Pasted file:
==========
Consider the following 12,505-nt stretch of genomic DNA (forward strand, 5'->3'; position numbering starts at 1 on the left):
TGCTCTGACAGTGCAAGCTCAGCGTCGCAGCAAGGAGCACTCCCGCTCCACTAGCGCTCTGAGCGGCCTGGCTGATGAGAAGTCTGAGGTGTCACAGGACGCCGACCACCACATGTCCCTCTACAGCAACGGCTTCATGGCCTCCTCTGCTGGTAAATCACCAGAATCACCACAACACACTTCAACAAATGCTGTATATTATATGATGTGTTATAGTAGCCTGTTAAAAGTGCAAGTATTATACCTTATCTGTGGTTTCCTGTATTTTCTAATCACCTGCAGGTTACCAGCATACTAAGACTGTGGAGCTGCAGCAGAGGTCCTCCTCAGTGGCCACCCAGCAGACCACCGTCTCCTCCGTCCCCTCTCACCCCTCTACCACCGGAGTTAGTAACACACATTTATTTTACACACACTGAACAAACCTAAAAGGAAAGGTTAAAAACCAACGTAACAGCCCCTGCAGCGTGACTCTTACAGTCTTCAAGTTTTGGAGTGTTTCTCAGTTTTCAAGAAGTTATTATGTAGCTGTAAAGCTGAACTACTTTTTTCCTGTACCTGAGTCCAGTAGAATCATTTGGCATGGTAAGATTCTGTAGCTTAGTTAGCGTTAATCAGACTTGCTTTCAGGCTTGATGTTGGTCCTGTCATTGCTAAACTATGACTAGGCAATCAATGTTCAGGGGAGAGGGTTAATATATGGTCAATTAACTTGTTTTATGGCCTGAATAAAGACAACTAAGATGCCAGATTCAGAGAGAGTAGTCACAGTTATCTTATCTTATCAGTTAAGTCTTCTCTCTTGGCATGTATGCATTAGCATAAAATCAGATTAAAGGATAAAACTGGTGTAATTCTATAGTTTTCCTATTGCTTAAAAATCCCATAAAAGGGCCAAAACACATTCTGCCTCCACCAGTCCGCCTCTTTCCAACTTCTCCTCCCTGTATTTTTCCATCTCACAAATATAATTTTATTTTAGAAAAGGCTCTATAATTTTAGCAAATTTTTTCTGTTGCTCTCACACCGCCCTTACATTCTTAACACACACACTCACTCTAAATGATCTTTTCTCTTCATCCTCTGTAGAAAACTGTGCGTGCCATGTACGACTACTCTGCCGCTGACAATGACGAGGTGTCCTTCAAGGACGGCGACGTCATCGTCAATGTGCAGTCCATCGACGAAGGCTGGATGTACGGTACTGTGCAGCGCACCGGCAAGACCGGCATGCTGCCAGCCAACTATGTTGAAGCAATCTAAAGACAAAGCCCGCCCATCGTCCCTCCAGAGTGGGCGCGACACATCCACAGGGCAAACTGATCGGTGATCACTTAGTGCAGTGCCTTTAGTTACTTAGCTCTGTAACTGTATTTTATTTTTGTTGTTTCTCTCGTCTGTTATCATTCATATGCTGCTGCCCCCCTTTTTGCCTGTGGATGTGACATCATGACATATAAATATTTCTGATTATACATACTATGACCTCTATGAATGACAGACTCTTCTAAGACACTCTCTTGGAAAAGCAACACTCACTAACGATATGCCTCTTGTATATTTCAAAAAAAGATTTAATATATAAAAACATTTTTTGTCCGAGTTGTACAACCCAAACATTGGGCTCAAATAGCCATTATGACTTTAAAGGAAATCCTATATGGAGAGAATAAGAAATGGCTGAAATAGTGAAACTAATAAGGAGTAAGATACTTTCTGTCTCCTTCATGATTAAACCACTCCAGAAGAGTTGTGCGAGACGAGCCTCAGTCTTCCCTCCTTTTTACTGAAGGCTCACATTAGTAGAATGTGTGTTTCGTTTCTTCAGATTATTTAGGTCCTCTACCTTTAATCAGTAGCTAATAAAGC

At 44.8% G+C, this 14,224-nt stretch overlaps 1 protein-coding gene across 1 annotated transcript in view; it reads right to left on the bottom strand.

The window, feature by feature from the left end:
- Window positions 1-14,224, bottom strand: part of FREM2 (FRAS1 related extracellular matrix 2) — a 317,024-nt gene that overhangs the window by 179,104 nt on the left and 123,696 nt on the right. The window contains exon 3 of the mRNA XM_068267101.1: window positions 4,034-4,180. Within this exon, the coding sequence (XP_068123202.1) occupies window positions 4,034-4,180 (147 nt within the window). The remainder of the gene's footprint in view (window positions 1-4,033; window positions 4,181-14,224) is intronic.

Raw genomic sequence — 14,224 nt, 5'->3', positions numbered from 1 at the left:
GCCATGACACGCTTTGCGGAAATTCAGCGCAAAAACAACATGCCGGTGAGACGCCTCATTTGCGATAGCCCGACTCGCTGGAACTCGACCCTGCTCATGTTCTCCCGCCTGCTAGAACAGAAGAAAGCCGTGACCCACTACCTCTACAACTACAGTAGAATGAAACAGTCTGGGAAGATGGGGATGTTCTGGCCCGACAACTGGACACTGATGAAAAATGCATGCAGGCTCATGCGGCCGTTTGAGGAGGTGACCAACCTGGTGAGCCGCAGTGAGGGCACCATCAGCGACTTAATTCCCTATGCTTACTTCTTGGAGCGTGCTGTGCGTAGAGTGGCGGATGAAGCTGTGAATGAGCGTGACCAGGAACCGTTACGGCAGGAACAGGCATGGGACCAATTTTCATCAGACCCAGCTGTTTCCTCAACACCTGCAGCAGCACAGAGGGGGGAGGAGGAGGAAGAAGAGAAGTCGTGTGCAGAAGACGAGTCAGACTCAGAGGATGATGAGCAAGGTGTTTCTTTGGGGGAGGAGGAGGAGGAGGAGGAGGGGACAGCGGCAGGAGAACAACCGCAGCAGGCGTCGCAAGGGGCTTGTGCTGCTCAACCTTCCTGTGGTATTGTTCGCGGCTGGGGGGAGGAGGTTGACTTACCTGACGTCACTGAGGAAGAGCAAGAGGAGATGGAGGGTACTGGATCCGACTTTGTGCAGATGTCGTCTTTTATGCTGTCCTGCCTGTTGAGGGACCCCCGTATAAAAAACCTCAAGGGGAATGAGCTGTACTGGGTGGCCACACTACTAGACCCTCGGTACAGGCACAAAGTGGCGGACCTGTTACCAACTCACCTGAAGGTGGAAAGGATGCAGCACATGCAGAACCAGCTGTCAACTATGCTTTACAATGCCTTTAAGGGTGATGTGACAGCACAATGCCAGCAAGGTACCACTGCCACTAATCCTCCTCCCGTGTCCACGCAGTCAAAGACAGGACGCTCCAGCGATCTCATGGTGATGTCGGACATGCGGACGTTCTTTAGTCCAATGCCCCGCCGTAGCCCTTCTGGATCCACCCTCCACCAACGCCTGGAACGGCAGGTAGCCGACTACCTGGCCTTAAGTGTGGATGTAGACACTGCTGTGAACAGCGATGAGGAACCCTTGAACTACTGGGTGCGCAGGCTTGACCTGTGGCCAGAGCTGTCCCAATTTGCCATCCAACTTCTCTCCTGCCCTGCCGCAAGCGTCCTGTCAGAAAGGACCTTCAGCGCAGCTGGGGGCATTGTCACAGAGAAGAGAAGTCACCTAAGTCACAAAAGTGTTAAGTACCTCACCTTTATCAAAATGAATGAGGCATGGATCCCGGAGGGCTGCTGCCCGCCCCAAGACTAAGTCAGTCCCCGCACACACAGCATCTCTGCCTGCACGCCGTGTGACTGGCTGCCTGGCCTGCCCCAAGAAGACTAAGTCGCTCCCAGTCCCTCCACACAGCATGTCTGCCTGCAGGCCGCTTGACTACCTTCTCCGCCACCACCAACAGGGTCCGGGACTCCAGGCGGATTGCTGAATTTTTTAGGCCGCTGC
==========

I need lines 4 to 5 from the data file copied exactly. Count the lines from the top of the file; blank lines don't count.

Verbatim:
The window, feature by feature from the left end:
- Window positions 1-14,224, bottom strand: part of FREM2 (FRAS1 related extracellular matrix 2) — a 317,024-nt gene that overhangs the window by 179,104 nt on the left and 123,696 nt on the right. The window contains exon 3 of the mRNA XM_068267101.1: window positions 4,034-4,180. Within this exon, the coding sequence (XP_068123202.1) occupies window positions 4,034-4,180 (147 nt within the window). The remainder of the gene's footprint in view (window positions 1-4,033; window positions 4,181-14,224) is intronic.